ACSH Tries to Explain Nitrates

Related articles

Nitrates – widely used preservatives – are found in a variety of foods. Are they good or bad? After all, they can form nitrosamines, recognized carcinogens. A new study uses the metaphor of Dr. Jekyll and Mr. Hyde to separate science truth from science fiction. Here’s what I learned.

“Cancer alert over rocket: Trendy salad leaves exceed safe levels of carcinogenic nitrates in one in EVERY ten samples.”

– The Daily Mail

OK, it is not a peer-reviewed headline, but it points to the confusion surrounding nitrates.

Let us begin with our heroes, the Dr. Jekyll of our tale, nitrates and nitrites. To be honest, they are the supporting actors for nitric oxide (NO), “a signaling molecule in the cardiovascular system, central nervous system (CNS), and immune system.”

Originally, NO was thought to be only formed within our body – that pathway still provides about 70% of our NO. The additional 30% comes from our diet, “dietary nitrate (NO3- ) is reduced to nitrite (NO2- ) and subsequently to NO.” If something is good for you, increasing the precursor with our diet is almost as good (actually better) than a supplement. And dietary nitrates come from three sources, plants, animals, and water. But mainly, they come from your saliva. [1] Here is a graph showing typical levels of nitrates in our food.

Not surprisingly for those following the mainstream narrative – at the top are “processed meats” that have acquired a bad reputation in the NO world because of nitrosamine, the Mr. Hyde of our story. (We will return there in a bit.)

Of course, as the authors of this review know (and I learned), that is not the whole story. Here are the levels for a much more extensive dietary selection.

As it turns out, leafy vegetables are the most significant dietary source of nitrates, not processed meats – but why let facts ruin a perfect story about evil hotdogs or a grilled hamburger? The amount of nitrate in plants varies with factors including genetics, cultivation, storage, and processing. The always “out of an abundance of caution” EU has placed maximum levels of nitrates on spinach and lettuce, which average >1000 mg/kg fresh weight. Interestingly, rocket, the British term for arugula, is not regulated, although it has >2500 mg/kg fresh weight.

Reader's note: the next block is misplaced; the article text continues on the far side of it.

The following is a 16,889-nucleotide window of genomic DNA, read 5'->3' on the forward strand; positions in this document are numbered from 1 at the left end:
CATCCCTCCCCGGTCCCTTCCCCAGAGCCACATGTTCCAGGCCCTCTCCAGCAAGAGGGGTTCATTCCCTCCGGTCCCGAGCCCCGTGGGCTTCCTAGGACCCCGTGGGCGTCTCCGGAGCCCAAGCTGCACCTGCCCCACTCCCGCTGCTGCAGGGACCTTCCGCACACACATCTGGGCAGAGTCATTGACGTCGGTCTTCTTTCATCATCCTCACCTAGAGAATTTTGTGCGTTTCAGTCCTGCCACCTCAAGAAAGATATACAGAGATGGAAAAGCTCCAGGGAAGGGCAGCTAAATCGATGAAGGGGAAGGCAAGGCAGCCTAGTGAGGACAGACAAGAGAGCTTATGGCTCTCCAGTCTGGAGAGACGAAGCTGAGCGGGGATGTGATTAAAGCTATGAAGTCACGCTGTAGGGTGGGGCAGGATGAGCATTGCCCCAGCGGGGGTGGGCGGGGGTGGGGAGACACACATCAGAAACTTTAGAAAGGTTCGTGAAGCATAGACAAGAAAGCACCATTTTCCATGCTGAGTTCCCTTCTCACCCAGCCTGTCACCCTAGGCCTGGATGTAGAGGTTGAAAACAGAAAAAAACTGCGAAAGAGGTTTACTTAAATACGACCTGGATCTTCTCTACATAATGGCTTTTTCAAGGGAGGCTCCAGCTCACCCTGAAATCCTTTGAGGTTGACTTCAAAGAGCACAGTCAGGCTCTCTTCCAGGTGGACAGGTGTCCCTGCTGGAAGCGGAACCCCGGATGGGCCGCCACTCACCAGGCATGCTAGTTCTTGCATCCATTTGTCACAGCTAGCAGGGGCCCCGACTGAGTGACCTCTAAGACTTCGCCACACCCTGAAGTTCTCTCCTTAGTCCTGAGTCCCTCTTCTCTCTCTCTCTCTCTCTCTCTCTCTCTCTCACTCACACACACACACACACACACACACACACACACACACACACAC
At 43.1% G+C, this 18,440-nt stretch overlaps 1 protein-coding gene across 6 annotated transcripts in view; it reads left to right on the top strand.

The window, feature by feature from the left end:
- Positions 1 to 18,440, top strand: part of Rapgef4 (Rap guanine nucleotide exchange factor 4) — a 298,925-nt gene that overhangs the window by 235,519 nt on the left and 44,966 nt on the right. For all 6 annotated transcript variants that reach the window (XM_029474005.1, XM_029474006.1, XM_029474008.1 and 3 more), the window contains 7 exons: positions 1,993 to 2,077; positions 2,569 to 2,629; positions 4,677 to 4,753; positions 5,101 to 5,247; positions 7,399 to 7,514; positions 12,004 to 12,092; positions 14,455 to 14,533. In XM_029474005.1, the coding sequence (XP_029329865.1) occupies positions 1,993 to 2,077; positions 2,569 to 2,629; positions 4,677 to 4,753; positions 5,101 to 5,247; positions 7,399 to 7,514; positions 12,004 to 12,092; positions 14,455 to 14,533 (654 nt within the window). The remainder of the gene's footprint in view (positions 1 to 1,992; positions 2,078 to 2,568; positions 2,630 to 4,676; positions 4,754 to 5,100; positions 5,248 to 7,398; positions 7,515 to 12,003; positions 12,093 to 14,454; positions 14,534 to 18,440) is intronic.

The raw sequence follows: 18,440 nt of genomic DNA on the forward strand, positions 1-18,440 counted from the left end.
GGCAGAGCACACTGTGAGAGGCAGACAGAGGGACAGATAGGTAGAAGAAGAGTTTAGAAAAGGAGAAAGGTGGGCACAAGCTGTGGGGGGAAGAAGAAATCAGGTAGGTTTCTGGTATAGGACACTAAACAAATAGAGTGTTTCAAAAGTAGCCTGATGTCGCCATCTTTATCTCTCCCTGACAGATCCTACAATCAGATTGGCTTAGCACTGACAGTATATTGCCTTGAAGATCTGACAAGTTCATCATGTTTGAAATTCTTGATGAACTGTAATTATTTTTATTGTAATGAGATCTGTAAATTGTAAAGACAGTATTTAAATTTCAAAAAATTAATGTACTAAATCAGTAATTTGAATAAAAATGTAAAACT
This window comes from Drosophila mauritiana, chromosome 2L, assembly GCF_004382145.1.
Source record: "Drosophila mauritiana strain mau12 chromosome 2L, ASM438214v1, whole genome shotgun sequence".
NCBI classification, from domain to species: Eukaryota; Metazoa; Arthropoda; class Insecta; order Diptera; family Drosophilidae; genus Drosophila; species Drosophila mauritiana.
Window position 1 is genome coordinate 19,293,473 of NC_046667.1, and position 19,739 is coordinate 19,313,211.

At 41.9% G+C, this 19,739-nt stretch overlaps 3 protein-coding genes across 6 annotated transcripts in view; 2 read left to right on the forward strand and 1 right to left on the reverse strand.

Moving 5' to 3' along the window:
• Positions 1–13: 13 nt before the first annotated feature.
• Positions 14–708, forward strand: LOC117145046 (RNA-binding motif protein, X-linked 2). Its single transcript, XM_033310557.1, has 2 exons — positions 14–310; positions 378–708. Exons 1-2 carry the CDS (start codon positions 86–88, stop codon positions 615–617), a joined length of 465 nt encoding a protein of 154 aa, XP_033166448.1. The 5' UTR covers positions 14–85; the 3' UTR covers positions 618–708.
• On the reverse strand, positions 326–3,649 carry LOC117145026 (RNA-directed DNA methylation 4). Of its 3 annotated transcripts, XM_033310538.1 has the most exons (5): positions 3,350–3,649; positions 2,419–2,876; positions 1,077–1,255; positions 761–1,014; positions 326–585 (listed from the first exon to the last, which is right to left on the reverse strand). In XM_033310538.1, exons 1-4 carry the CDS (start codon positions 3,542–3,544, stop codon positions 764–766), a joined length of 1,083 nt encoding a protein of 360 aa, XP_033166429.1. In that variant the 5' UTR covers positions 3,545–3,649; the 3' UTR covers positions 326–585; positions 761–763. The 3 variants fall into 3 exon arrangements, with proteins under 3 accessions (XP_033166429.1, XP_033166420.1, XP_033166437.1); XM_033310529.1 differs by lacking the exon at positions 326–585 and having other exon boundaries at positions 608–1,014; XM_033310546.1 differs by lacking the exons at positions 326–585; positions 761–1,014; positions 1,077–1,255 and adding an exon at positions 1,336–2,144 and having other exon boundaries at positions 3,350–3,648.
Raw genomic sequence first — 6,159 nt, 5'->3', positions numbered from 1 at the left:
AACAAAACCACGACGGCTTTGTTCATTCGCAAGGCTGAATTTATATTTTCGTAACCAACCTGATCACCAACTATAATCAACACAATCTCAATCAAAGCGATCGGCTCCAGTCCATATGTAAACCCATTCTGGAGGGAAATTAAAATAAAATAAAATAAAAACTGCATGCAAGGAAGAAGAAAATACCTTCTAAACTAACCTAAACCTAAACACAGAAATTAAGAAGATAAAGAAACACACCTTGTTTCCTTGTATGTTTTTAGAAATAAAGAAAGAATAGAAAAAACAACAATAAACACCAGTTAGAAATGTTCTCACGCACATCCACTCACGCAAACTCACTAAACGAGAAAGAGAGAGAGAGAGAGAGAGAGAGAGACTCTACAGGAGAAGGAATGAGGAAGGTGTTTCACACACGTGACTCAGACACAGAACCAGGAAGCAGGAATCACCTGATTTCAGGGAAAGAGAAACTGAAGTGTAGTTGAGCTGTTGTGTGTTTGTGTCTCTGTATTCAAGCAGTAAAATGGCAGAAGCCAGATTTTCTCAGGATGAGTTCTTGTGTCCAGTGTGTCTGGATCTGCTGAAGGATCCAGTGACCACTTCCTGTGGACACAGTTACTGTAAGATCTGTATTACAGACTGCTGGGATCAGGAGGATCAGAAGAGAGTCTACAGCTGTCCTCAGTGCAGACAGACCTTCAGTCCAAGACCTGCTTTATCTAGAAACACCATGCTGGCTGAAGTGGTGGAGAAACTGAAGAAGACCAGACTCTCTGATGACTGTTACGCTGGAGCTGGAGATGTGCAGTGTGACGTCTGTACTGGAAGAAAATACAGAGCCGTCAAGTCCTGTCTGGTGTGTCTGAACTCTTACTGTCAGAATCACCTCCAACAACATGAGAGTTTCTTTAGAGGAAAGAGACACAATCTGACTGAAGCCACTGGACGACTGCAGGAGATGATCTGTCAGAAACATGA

Animal sources typically have little nitrate, roughly 50 mg/kg. Most animal-sourced nitrate is added as sodium and potassium nitrate, subsequently acted upon by bacteria to form nitrite and help preserve food. These levels are regulated, and in the US, there has been a shift to more “natural” sources of nitrates from plants like beetroots [2]. The EU doesn’t allow those plant sources; I guess, in this instance, synthesized nitrate is better than natural – who knew?

Finally, nitrates can come from our drinking water, often “due to drainage from soil.” A number of factors besides the nitrates of plants have doubled nitrates in the water, and it is considered a regulated contaminant. Let your heart not be troubled; the EPA is on the case allowing only 44mg/liter of nitrate – 0.42% of public water supplies have an excess. [3]

“…a growing and compelling body of evidence has developed showing that dietary nitrate improves cardiovascular function and health and lowers long-term risk of CVD.”

Most studies consider only plant-sourced nitrates, and few have considered meat or water sources. The impact on blood pressure is the most common outcome measure [4] and has “demonstrated clinically meaningful decreases in blood pressure.” For those interested in the necessary leafy green “dose,” it seems to be at ~1 cup. The meta-analysis of nitrates in meats usually does not involve processed meats but have “demonstrated no detrimental effects of red meat on cardiovascular health.” The observational studies that do involve moderate reductions in meat consumption, processed or not, are, in the authors’ words,

“limited… the link, if any, between the nitrate/nitrite content of meat and cardiovascular health outcomes is unclear.”